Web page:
Union Public Schools Celebrates 100 Years

The following, from co-authors Gretchen Haas-Bethell and Peggi Ridgway, is a preview of the first three chapters of “An Uncommon Vision: The 100-Year History of Union Public Schools” which the district plans to publish in mid-2020. Former Union teacher Ron Mitchell, Union Class of 1970, provided much of the research.

Courtesy Union Public Schools
FIRST CONSOLIDATED SCHOOL BUILDING: This photo, taken about 1921, is of the first facility Union built after the consolidation of the four rural districts that joined together. This two-story brick building was completed in 1921 to house all students, grades K-12, until 1970 when Briarglen, the district’s first elementary school, was built.

When parents of students in four, rural, one-room schoolhouses––Alsuma, Central, Sunnyside and Union––voted in 1919 to merge and form the Union Consolidated School District, they actualized the community’s intent to provide education opportunities that could surpass even the latest offered by city schools for generations to come. To explain how Union Public Schools came to be, we start with a trivia question.
Question: What do Tulsa Mayor G.T. Bynum, Union High School Junior Morris Rentie, Union graduate Shannon Milligan (Class of 2000) and Union Senior Ethan Henson have in common?
Answer: All are related to people who played key roles in the earliest history of Union Public Schools, today a premiere district with more than 16,000 students.
Student Morris Rentie’s connection to Union’s history dates back farther than the others. His ancestors were African American Creek Indians when Creek settlements spanned the current-day Tulsa and Broken Arrow landscape from which the Union School District was eventually carved. Between their arrival in the early 1800s and through the Civil War, the Creeks established a tribal government and an extensive educational system that included college and career training.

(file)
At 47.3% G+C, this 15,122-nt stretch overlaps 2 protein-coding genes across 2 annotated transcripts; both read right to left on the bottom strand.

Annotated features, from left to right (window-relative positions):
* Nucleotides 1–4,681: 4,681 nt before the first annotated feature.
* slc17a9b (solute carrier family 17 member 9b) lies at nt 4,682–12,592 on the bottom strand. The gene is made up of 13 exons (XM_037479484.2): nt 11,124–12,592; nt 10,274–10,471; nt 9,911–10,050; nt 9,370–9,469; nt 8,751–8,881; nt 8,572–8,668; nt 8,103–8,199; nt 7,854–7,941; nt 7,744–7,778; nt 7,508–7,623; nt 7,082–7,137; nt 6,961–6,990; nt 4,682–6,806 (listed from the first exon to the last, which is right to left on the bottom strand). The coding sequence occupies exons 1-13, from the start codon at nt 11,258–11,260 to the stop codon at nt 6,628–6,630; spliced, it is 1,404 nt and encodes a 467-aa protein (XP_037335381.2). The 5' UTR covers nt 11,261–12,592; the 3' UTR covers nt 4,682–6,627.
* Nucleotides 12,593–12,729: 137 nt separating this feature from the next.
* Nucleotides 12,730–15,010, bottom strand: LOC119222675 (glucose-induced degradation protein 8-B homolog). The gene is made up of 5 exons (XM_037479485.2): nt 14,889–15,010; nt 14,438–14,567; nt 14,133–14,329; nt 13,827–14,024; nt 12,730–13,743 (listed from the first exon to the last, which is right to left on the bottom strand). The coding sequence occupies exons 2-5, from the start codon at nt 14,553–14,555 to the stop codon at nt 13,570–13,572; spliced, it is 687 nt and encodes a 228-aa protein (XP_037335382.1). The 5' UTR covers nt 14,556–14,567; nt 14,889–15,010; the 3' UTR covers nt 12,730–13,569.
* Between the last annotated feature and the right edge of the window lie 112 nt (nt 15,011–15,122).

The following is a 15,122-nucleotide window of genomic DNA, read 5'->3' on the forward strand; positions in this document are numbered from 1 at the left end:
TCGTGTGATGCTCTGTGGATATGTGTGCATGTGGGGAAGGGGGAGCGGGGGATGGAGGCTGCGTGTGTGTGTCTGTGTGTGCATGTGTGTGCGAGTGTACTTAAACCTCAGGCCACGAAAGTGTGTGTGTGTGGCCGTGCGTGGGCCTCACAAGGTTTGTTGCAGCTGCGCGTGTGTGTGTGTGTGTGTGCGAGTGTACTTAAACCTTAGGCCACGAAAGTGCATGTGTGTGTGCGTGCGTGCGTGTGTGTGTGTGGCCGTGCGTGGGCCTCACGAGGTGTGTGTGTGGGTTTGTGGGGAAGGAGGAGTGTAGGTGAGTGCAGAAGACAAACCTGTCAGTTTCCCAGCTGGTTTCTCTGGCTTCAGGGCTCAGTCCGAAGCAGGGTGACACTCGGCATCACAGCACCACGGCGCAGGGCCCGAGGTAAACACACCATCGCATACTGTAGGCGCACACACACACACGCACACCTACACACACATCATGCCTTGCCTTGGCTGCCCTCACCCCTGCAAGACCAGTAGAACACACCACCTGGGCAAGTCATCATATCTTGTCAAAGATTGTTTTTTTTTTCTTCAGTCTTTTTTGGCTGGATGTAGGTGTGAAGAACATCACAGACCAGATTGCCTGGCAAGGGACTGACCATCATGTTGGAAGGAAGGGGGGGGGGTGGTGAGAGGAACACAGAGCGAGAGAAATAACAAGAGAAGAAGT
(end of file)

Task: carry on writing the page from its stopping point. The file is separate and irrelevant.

After the Civil War, Morris’s ancestral uncles pooled the land allotments they received as Creek freedmen to create two of the more than 50 all-black towns that existed in Oklahoma before statehood. William Rentie and Phoebe McIntosh established Rentiesville north of Checotah in 1903, which still exists. A year later Stephen and Luthis Rentie established Rentie Grove, a pleasant community near Union, between 81st and 91st Streets and Harvard Avenue and Sheridan Road, that vanished in the 1950s.
Around the turn of the century, the Creeks financed several rural schools and hired teachers for Union and Central. Lillian Wilkinson, the great-grandmother of Union 2000 graduate Shannon Milligan, was among the first to teach at the original Union schoolhouse, possibly as early as 1903.
Lillian would hitch a horse to a buggy and ride south nearly three miles from her family’s farm at 51st and Memorial (now Memorial Park Cemetery) to Union. The wood-framed schoolhouse sat on a large picturesque pasture at the northwest corner of today’s South Memorial Drive and East 76th Street. Lillian would arrive early enough to light the room’s pot-bellied stove and review material she had prepared for her first-through-eighth grade students.